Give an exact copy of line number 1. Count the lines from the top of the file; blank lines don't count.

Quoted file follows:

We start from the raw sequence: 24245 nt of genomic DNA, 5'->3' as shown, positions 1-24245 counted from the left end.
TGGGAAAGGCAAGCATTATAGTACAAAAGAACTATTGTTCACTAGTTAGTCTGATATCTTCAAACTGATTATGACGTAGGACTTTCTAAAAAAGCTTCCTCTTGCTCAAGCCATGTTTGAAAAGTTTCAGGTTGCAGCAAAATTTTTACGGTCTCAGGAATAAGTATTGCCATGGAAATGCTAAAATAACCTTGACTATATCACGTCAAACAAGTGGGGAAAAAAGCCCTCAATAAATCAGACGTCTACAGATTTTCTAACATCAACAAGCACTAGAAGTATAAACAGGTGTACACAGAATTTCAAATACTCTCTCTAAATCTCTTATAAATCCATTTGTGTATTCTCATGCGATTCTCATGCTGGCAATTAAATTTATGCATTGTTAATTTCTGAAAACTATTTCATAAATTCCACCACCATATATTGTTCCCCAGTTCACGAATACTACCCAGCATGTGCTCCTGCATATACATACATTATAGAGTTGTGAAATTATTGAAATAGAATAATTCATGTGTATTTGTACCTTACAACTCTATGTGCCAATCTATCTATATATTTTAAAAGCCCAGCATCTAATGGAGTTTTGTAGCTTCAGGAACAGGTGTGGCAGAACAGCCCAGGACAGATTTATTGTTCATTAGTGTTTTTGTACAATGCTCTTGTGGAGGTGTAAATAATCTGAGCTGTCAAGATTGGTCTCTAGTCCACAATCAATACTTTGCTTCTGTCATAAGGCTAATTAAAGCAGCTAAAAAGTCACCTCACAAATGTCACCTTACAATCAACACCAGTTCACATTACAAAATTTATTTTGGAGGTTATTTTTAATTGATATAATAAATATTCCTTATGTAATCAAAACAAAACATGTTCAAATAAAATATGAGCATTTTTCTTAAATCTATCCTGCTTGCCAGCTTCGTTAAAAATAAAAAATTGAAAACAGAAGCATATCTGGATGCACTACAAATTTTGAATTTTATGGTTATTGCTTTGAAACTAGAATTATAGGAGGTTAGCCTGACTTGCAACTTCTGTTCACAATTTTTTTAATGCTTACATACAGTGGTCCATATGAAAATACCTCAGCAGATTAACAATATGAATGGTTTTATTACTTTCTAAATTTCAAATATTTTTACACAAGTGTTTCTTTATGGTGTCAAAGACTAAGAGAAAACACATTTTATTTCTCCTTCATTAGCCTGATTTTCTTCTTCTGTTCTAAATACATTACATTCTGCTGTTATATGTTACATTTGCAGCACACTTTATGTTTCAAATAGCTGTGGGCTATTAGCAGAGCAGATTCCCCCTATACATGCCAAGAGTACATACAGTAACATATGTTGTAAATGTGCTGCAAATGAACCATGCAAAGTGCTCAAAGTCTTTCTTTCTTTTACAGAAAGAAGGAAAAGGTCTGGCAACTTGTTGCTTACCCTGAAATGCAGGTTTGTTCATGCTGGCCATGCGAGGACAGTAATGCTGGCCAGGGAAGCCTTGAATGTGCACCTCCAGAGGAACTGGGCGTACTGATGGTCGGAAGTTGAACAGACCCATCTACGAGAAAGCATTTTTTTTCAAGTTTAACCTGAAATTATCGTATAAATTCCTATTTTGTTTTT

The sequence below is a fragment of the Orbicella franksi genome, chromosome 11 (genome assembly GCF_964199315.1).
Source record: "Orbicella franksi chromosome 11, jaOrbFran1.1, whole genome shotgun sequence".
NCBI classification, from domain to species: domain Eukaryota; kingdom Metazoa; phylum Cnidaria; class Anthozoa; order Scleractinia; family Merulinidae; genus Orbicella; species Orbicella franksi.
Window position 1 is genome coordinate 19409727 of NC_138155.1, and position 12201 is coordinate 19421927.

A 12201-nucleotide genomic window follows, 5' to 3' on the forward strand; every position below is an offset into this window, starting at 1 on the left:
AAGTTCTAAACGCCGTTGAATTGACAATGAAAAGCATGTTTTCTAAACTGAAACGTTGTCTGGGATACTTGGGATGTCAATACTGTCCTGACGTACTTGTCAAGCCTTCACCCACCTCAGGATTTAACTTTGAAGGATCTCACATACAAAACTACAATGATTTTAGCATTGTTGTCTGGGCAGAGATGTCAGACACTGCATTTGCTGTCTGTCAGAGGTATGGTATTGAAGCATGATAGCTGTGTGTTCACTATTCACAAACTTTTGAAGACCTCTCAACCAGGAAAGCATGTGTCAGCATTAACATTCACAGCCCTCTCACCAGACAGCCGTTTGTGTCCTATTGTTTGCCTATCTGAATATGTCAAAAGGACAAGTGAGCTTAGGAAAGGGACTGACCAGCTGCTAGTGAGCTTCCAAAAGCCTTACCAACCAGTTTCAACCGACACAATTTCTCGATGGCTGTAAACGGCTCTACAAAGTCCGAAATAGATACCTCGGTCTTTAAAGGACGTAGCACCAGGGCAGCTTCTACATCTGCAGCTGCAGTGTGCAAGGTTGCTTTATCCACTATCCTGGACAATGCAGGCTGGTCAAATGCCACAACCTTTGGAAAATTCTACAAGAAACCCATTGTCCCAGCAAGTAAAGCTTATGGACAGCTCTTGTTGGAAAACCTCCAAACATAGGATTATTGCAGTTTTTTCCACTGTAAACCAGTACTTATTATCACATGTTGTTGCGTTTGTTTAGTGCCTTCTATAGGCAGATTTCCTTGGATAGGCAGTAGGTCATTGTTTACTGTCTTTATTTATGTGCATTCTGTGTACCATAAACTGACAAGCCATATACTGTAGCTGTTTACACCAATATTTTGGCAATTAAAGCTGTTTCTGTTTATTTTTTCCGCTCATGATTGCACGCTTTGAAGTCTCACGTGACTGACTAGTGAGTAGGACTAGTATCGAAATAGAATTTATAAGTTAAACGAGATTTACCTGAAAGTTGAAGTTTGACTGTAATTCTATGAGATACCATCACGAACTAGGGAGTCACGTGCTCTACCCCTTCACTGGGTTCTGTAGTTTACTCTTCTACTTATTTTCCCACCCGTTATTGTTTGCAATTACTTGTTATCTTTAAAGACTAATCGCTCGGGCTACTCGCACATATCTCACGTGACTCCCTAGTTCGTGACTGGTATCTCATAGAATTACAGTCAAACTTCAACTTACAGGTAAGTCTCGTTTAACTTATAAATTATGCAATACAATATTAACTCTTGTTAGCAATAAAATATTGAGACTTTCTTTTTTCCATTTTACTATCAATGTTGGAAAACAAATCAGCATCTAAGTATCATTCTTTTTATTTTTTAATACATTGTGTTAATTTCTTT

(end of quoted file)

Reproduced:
We start from the raw sequence: 24245 nt of genomic DNA, 5'->3' as shown, positions 1-24245 counted from the left end.